Call Money Buckets on 1800 825 010 to discuss when your credit file will automatically repair if Debts are Controlled
Read our booklet (Moneysmart.gov,au) Dealing-with-debt-collectors
Our Dealing with debt collectors booklet helps you understand:
Negotiating a repayment plan
If the debt is yours, but you will have difficulty repaying it, a debt collector may agree to extend your repayment period or allow you to make smaller repayments over a longer time. Be prepared to provide information about your financial situation to demonstrate what you can afford to pay.
Sometimes debt collectors will agree to finalise the whole debt if you make a lump sum payment of part of the debt. Only agree to pay an amount you can afford.
(Money Buckets Note: Most people find that they cannot handle this on their own. The Creditors are difficult to deal with, they are not experienced at Budgeting, they are not good negotiators. The whole process is too stressful and affects their Mental Health and their ability to continue to work. Especially as free services are often only available in work hours and have long wait times. This is where Money Buckets will step in, handle things at a time that is suitable to you and take over the payment arrangements and budgeting. We will also use part IX Debt agreements where possible to have as much legislative protection as possible on your agreement and Informal arrangements where this is not available or suitable)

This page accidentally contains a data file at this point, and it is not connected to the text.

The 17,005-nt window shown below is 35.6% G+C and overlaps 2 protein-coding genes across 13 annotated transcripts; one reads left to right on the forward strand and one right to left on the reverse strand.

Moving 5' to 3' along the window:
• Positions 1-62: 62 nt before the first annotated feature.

Disputing a debt
Read any statements carefully as they might include recovery fees or expenses charged by the debt collector. Check your original contract to see if you have to pay these fees. Seek financial counselling if you think the fees are unfair.
If you think a debt is not yours or if you disagree with the amount owing, ask for your account information and copies of contracts. If the debt collector is acting on behalf of a creditor, they may refer your request to the creditor.
How to dispute a debt
If you want to dispute a debt because you do not owe it, you only owe part of it, or you think you have a good reason not to pay it:
Contact the lender, creditor or credit provider and tell them you dispute the debt
See if you can access a free external dispute resolution scheme. See how to complain.
Get free legal advice immediately
If you are contacted about a debt you have already fully repaid, explain the situation in writing to the debt collector and include copies of any records or information you have that prove the debt has been settled. If the debt collector continues to contact you, find out how to complain.
Disputing the amount
If you accept that you owe the debt but disagree with (or are unsure about) the amount claimed, ask for an itemised statement of your account that sets out:
The amount and date of the alleged debt
How it was calculated
Details of all payments made and all amounts owing (including principal, interest, fees and charges)
The debt collector should stop trying to collect any money until you have received this information.
A default listing on your credit report should not be made during this time.
Dealing with debt collectors can be stressful, but there are laws to prevent them from making your life a misery.
Ring 1800 825 010 Free Call to discuss any problems you may have
Customer Enquiries: 1800 825 010
Admin Office: 0243696287
Post: PO Box 6100, Kincumber, NSW, 2251
Money Buckets ™ is a Trademark of Starlight Home Loans T/as Fast Debt Help
ABN: 94 145 613 056
Credit Lic 388809
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Affiliates: Second Step Administration RDAA 1668
The Rite Place Pty Ltd trading as Debtrite